I get to the bottom of the form and see this checkbox.
Did I just create a new ‘Customer Record‘ on my account OR did I just update all of my account information with the form information I just submitted OR yet some other nefarious scenario I haven’t considered?
So frustrating. Advice to small business ecommerce sites, eliminating confusing interactions will really help reduce the abandon rates and improve the completed transactions.
I have so been on a roll with the whole customer service thing, that I thought it might be a nice idea to include an anecdote that has stuck with me for years.
Years ago I was hired to do some business process engineering for an incredibly unique company. My role was to identify, map and diagram their processes to help them transform into a new type of business. It was a great opportunity. I was way outside of my comfort zone in an industry that I knew very little about, save curiosity. I started with the basics. Diagrams of the processes, identification of the requirements, the interaction of the processes across the organization, a gap analysis and the suggestions for improvement. (little did I know that about a year later those suggestions would ultimately cost me my job as I had a role that I had identified as expendable, when I was consulting!)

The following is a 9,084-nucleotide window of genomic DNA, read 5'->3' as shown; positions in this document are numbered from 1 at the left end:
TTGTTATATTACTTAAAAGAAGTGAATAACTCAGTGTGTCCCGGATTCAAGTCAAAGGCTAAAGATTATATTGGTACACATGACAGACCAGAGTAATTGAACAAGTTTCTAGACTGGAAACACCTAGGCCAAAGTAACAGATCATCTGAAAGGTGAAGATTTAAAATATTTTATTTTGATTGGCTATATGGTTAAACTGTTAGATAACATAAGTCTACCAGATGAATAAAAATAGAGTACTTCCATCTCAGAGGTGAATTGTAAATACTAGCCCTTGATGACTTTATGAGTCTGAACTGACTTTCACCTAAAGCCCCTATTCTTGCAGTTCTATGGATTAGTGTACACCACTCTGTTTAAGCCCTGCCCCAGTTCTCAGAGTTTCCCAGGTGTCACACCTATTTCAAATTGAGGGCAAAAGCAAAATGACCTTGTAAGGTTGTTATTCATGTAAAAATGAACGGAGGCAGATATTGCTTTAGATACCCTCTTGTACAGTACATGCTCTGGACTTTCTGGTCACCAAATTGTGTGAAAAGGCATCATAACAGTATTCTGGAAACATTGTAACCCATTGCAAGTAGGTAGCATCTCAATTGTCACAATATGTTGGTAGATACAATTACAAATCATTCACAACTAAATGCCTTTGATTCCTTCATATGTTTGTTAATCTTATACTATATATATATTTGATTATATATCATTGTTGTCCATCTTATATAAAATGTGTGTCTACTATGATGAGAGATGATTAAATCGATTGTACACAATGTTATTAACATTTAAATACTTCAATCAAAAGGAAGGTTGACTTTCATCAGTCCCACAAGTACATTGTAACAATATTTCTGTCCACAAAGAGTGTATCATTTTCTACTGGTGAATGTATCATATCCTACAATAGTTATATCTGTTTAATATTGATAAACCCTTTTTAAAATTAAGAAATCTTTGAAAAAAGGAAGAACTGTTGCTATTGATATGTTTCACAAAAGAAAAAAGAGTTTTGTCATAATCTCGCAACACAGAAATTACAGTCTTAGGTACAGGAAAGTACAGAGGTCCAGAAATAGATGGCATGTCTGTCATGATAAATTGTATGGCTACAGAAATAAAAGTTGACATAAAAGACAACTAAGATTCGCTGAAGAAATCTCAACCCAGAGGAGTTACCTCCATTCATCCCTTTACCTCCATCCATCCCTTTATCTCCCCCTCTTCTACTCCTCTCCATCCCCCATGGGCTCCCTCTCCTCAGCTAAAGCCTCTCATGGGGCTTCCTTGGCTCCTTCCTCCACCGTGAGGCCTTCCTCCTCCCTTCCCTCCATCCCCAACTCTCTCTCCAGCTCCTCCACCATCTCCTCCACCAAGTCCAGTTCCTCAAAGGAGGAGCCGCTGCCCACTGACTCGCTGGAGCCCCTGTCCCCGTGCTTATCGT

To get to the deliverables, I interviewed users. A lot of users. To find the best practices, I interviewed those identified as top producers. To understand what made the top producers, I also interviewed those considered to be sub-par and to make it fair, I met with many of the mediocre. It was fascinating. To make a buck, everyone had to do the same ‘thing’ and it wasn’t really that the premium producers did anything different, it was the way they paid attention to their customers that set them apart, in the end.
It was during these interviews that I experienced the difference. This one superior producer didn’t treat any customer any different than she did anyone else. Quite frankly, she treated everyone the same. I witnessed her make a couple of deals in the days I spent with her. One sale was more than I make in a year, while most of the others were less than I typically spend on handbags in a year. It didn’t matter. She treated them all the same and her burgeoning book of business is a testament to the success of that approach.
It was all about the relationship she built with the customer. She knew everything she could about each customer. She built the relationships over time and came away from each interaction she had with each customer with another detail that she could find useful in future interactions. It is brilliant! From these details, she was able to foresee needs and fill them, sometimes even before the customer knew they needed something. She was amazing! It is her approach to customer relationships I am looking to emulate as I go forward. There is an opportunity every day to observe and capture details that can be used to build the foundation of every relationship. I use it in my personal life, why not apply it to my professional one?
Customer relationships – the difference is in the details!
So I tend to go on an on about customer service, it is important to me. No doubt about it we are going to need it at one point or another in our lives.